Infested with Pests
Jennie was referred to our Retirement Housing Advice Service, as she had had huge crowds of ants crawling into her unit for almost 12 months and the village where she lived had consistently been unresponsive to this pest infestation.
When she came to RHAS, Jennie was highly stressed and was unable to settle into her new home due to the ant infestation. We quickly organized a site visit to Jennifer’s unit to examine the pest control issue in person. During the visit Jennie revealed to us that she had been sleeping in her lounge chair in the living room because she was unable to sleep on her bed because of the ants.
Jennifer shared with us that almost everyday she had to spend extensive time cleaning up the ants off her kitchen floor and countertops, bathroom areas, laundry, and even her bedroom. Jennifer’s belongings were, almost a year in, unpacked and in boxes as Jennifer did not wish for the ants to crawl inside them.
Our worker obtained a copy of her management contract during the site visit. The worker ascertained that pest control was covered as one of the services by the retirement village. Our worker quickly drafted a letter requiring compliance with the clause, buried deep in over forty pages of legal jargon and confusing legal disclaimers.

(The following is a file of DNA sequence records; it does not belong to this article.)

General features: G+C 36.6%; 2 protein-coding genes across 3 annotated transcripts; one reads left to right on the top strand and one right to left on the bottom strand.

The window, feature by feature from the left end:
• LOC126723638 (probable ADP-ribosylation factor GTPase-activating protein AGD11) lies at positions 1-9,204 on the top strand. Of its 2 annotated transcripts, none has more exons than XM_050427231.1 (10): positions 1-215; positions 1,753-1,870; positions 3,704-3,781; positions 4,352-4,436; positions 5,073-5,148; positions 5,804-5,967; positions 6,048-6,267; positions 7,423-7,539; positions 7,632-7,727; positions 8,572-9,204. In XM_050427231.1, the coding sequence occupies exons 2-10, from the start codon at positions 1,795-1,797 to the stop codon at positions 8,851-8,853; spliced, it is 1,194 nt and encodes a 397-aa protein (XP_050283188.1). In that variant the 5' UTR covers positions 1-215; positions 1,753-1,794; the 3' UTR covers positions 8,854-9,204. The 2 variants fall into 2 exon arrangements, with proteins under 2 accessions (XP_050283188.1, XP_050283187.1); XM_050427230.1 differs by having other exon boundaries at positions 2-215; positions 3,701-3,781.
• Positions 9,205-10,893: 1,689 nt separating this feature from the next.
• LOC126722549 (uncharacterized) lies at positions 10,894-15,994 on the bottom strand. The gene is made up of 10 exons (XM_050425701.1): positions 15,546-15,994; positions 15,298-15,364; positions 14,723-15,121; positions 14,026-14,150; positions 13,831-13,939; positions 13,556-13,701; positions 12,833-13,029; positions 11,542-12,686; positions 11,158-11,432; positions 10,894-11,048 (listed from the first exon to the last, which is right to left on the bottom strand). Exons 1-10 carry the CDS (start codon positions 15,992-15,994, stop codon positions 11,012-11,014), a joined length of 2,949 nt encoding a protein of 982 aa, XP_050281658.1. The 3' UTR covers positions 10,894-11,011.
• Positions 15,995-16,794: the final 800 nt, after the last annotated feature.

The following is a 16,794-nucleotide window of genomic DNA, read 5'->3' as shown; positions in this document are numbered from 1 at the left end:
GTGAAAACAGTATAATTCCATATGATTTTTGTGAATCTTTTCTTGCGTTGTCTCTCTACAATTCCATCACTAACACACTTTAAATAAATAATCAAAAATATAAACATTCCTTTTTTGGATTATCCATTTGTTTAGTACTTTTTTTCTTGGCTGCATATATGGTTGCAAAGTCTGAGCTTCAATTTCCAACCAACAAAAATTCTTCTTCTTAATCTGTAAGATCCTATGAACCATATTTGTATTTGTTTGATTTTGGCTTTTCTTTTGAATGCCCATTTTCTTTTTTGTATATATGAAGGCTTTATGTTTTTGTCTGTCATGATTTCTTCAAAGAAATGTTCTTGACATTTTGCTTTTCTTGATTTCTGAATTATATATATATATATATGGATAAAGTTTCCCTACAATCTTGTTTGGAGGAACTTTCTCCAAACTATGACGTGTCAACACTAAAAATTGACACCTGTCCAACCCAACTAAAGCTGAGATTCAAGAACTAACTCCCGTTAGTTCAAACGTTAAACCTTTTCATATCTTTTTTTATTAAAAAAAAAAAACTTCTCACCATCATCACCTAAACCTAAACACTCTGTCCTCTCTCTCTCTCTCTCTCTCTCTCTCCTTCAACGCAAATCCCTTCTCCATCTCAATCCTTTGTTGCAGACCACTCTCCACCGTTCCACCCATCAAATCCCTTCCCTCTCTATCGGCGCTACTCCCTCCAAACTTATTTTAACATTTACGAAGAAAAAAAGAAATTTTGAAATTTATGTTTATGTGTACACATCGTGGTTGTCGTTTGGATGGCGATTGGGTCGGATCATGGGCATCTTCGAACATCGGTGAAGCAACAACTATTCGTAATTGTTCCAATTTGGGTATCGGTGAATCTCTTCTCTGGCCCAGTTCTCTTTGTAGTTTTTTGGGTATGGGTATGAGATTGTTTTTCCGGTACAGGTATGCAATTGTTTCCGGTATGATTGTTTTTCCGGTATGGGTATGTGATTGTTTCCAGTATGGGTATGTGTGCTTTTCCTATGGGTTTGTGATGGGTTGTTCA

The initial response from management of the retirement village contained language which was dismissive of Jennie’s concerns and attributed all of her issues with ants to a mental health issue.
We wrote back in turn with photographic evidence of ants crawling all over the floor in Jennifer’s unit and that we were prepared to go to a tribunal to enforce the clause in the management contract.
Eventually, management of the retirement village folded, offering to reimburse Jennie for the cost of two previous pest control treatments, and to contact the recommended pest control service and organised for a series of dusting treatments by a qualified pest controller. We were able to further obtain a pest control report from the pest controller with a recommendation for a permanent solution: the sealing of all of the gaps to prevent the ants from coming in, for good.
A maintenance worker then attended her unit with a caulking gun to seal the described gaps in her bathroom, kitchen, and laundry where the ants had been coming from. Jennie was extremely relieved that the quantities of ants coming in had dramatically decreased. At last, almost sixteen months after moving in, she was able to unpack and relax.
If you are looking to enter into retirement housing or are in retirement housing and in need of advice and advocacy in relation to your retirement housing, please do not hesitate to contact us on 03 9654 7389, extension number 2. Our service is free and confidential.